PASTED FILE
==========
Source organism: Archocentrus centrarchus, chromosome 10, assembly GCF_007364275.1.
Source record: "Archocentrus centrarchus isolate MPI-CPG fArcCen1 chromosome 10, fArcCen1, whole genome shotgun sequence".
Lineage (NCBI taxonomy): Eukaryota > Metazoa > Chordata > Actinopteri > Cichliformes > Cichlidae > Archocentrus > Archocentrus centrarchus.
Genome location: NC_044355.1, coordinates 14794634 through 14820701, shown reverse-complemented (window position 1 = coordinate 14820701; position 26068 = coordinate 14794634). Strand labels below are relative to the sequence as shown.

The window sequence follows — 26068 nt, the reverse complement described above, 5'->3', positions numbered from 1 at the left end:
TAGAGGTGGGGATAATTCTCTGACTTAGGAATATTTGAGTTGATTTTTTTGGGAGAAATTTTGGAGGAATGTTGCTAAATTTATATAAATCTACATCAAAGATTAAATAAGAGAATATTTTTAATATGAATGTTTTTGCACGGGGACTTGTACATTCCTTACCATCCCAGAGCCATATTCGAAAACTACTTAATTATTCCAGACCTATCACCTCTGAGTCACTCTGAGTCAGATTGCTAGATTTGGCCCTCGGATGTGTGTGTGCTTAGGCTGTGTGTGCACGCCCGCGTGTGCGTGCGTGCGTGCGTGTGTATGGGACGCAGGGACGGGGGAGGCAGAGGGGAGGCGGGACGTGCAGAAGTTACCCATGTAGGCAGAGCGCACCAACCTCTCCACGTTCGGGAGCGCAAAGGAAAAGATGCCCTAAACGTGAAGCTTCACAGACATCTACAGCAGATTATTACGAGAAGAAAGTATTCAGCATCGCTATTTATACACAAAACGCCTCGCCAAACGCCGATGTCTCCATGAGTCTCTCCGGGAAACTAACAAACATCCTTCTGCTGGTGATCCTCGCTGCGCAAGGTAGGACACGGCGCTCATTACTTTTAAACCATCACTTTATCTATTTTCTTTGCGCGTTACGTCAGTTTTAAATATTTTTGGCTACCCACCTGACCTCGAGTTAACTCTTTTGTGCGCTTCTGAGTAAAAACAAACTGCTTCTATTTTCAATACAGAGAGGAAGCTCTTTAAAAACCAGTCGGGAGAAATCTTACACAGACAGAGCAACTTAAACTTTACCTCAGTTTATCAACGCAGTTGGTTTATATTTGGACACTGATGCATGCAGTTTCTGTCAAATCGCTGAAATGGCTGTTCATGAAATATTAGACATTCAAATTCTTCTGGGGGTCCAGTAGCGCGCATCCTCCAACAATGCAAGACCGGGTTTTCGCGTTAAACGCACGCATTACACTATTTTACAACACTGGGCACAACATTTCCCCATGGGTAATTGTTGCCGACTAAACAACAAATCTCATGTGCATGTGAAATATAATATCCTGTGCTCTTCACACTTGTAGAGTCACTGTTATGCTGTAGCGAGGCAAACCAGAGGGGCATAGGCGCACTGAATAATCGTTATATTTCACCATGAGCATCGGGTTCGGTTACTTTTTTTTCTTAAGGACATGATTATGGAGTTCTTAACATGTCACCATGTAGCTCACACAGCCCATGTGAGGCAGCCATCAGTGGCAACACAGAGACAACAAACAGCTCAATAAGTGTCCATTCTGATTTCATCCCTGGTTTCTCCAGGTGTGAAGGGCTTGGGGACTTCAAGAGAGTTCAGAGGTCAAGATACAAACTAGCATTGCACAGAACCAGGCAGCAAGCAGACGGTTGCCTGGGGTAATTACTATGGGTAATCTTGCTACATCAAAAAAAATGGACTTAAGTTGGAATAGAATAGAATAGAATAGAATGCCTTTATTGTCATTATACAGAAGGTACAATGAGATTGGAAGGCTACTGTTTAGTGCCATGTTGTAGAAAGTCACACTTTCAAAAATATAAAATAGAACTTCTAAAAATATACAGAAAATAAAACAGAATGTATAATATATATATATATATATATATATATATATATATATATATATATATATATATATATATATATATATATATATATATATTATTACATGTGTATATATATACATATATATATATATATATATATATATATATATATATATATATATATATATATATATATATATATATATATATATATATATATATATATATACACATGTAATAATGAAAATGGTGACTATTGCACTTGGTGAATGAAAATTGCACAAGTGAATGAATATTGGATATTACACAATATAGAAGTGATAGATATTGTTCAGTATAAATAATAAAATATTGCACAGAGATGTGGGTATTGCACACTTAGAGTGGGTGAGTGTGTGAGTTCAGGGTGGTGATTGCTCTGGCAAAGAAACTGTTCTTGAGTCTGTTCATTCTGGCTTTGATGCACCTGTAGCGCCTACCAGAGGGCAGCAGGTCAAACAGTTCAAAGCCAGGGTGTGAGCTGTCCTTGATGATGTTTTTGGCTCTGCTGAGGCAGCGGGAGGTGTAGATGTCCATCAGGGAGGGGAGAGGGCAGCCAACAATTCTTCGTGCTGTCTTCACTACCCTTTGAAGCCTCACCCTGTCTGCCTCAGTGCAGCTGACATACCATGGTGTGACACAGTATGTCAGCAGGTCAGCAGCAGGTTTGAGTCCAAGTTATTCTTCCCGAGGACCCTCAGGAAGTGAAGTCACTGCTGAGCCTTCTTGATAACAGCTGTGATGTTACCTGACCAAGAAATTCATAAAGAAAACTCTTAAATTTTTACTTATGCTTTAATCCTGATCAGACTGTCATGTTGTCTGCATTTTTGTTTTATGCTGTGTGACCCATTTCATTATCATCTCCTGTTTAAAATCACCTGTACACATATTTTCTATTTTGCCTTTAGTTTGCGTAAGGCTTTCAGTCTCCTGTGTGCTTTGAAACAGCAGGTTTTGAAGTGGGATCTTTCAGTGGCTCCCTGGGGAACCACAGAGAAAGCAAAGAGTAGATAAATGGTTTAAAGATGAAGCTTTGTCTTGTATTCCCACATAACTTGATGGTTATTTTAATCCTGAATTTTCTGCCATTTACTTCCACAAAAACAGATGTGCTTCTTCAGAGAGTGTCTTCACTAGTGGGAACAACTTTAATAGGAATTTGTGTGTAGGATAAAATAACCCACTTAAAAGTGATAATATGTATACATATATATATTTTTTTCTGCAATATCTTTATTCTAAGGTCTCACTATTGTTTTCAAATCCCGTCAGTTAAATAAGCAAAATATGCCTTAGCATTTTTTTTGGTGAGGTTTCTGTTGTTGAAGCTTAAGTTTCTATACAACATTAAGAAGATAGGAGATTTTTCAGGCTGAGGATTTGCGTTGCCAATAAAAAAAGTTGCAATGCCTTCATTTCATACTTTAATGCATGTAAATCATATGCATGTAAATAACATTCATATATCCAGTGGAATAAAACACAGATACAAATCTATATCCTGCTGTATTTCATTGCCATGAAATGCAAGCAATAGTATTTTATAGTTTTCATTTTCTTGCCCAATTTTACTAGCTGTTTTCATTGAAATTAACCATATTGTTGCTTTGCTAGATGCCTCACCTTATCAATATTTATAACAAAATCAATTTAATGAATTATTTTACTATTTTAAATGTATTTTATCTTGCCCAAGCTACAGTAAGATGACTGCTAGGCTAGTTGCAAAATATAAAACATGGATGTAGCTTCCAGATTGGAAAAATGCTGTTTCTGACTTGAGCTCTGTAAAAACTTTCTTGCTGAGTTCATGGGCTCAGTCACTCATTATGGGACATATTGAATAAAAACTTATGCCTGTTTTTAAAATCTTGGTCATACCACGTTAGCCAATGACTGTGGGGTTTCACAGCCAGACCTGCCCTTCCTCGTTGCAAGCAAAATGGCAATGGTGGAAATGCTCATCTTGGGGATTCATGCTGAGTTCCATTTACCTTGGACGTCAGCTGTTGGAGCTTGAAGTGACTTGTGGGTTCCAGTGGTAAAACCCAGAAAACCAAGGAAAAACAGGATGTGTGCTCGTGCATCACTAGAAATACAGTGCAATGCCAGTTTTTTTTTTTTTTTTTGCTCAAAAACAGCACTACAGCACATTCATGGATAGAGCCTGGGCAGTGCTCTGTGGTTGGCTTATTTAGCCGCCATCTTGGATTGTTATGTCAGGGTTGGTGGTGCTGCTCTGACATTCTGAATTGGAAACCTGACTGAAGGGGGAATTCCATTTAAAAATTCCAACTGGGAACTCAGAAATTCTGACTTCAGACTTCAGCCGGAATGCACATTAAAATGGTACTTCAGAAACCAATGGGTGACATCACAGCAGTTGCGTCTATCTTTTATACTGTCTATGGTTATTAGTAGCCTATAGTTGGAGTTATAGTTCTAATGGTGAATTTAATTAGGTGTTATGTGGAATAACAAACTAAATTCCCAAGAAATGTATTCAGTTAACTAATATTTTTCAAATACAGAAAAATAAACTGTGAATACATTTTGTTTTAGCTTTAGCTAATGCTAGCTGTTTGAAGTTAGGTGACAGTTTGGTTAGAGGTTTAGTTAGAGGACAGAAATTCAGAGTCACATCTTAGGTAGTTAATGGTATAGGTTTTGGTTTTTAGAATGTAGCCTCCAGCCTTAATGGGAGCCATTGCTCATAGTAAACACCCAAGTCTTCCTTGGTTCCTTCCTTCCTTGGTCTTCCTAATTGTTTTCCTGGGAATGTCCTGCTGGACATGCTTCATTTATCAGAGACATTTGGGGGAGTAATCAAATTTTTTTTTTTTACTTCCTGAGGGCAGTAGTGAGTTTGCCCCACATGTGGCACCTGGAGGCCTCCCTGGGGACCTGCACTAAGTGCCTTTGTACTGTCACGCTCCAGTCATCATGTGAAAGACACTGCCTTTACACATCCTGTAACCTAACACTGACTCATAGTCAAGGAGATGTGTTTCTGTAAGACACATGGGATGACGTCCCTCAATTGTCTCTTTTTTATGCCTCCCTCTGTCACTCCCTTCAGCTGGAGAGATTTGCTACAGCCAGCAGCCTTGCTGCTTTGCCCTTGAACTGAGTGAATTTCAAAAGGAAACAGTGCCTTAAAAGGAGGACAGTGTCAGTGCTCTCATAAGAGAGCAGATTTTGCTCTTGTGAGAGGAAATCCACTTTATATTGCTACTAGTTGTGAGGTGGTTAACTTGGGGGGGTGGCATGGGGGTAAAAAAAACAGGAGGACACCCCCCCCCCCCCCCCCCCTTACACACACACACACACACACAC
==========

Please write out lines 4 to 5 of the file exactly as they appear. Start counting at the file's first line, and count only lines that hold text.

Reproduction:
Genome location: NC_044355.1, coordinates 14794634 through 14820701, shown reverse-complemented (window position 1 = coordinate 14820701; position 26068 = coordinate 14794634). Strand labels below are relative to the sequence as shown.

The window sequence follows — 26068 nt, the reverse complement described above, 5'->3', positions numbered from 1 at the left end: